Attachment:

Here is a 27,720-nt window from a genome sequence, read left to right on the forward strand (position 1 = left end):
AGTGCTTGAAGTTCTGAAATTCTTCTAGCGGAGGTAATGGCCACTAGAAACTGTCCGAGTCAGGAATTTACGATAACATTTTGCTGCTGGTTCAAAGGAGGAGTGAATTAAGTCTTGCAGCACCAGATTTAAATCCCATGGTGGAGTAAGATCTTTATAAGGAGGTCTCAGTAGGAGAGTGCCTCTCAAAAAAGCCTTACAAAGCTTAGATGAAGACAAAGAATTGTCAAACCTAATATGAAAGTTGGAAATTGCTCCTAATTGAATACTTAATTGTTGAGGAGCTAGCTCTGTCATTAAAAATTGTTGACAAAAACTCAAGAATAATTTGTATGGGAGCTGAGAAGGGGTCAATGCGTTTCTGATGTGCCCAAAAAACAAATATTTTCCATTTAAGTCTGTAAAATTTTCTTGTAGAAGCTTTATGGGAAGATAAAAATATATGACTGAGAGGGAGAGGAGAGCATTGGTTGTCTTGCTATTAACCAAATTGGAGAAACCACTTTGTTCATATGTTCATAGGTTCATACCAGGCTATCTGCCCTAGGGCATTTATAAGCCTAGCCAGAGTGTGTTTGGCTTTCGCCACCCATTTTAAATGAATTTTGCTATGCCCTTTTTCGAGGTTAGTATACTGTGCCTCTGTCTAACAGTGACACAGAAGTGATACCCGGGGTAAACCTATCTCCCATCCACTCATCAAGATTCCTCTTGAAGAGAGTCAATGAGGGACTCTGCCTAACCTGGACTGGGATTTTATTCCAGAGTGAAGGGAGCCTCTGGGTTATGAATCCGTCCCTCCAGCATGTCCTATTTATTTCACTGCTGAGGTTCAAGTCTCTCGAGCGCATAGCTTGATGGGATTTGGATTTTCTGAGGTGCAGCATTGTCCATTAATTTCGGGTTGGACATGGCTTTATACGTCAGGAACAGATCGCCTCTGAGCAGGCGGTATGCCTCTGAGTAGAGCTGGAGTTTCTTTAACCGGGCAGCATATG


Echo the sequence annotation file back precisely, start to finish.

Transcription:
Here is a 27,720-nt window from a genome sequence, read left to right on the forward strand (position 1 = left end):
AGTGCTTGAAGTTCTGAAATTCTTCTAGCGGAGGTAATGGCCACTAGAAACTGTCCGAGTCAGGAATTTACGATAACATTTTGCTGCTGGTTCAAAGGAGGAGTGAATTAAGTCTTGCAGCACCAGATTTAAATCCCATGGTGGAGTAAGATCTTTATAAGGAGGTCTCAGTAGGAGAGTGCCTCTCAAAAAAGCCTTACAAAGCTTAGATGAAGACAAAGAATTGTCAAACCTAATATGAAAGTTGGAAATTGCTCCTAATTGAATACTTAATTGTTGAGGAGCTAGCTCTGTCATTAAAAATTGTTGACAAAAACTCAAGAATAATTTGTATGGGAGCTGAGAAGGGGTCAATGCGTTTCTGATGTGCCCAAAAAACAAATATTTTCCATTTAAGTCTGTAAAATTTTCTTGTAGAAGCTTTATGGGAAGATAAAAATATATGACTGAGAGGGAGAGGAGAGCATTGGTTGTCTTGCTATTAACCAAATTGGAGAAACCACTTTGTTCATATGTTCATAGGTTCATACCAGGCTATCTGCCCTAGGGCATTTATAAGCCTAGCCAGAGTGTGTTTGGCTTTCGCCACCCATTTTAAATGAATTTTGCTATGCCCTTTTTCGAGGTTAGTATACTGTGCCTCTGTCTAACAGTGACACAGAAGTGATACCCGGGGTAAACCTATCTCCCATCCACTCATCAAGATTCCTCTTGAAGAGAGTCAATGAGGGACTCTGCCTAACCTGGACTGGGATTTTATTCCAGAGTGAAGGGAGCCTCTGGGTTATGAATCCGTCCCTCCAGCATGTCCTATTTATTTCACTGCTGAGGTTCAAGTCTCTCGAGCGCATAGCTTGATGGGATTTGGATTTTCTGAGGTGCAGCATTGTCCATTAATTTCGGGTTGGACATGGCTTTATACGTCAGGAACAGATCGCCTCTGAGCAGGCGGTATGCCTCTGAGTAGAGCTGGAGTTTCTTTAACCGGGCAGCATATG